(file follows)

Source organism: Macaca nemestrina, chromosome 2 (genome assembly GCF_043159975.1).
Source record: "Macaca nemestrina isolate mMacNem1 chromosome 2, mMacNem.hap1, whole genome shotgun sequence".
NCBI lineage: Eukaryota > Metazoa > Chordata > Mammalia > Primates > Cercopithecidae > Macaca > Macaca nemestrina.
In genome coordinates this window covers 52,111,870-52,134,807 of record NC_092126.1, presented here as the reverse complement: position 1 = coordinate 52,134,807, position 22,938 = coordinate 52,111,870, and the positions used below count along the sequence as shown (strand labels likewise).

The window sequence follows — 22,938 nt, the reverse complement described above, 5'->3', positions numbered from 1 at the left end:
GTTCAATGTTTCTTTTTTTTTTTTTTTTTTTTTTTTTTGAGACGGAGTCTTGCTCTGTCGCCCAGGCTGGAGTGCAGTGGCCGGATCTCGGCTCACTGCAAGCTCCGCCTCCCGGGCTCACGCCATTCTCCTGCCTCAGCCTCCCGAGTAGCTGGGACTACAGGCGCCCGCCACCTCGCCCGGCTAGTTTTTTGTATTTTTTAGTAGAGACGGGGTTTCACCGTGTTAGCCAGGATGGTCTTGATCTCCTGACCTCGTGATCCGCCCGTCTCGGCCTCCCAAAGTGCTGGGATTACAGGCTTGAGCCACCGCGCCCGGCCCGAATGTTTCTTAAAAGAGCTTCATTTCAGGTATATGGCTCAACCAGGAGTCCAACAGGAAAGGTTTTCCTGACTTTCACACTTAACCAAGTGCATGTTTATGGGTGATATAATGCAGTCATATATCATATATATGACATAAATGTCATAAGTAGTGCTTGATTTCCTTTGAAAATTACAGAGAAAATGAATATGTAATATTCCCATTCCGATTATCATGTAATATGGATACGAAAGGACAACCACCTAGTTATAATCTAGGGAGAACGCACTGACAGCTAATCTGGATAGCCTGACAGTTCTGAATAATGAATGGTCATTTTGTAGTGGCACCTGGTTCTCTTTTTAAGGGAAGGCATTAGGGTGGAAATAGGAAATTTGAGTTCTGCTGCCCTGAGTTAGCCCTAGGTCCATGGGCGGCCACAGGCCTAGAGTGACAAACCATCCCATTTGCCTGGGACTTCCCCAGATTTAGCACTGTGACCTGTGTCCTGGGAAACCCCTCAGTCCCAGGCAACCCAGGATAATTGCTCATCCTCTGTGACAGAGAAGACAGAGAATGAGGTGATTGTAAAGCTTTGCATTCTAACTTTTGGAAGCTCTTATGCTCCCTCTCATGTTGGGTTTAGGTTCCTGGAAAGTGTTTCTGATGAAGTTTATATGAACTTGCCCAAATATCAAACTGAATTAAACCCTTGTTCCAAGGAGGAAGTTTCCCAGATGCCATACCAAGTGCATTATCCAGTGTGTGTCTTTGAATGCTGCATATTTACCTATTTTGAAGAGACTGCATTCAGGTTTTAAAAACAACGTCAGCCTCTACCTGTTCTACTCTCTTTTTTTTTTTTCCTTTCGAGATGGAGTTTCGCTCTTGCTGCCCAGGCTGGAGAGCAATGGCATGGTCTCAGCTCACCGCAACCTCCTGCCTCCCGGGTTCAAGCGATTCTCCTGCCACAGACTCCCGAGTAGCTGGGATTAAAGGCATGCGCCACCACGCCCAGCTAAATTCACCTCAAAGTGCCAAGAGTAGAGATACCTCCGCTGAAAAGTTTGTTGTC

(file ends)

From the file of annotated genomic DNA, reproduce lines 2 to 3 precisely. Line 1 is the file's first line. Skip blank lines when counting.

Source record: "Macaca nemestrina isolate mMacNem1 chromosome 2, mMacNem.hap1, whole genome shotgun sequence".
NCBI lineage: Eukaryota > Metazoa > Chordata > Mammalia > Primates > Cercopithecidae > Macaca > Macaca nemestrina.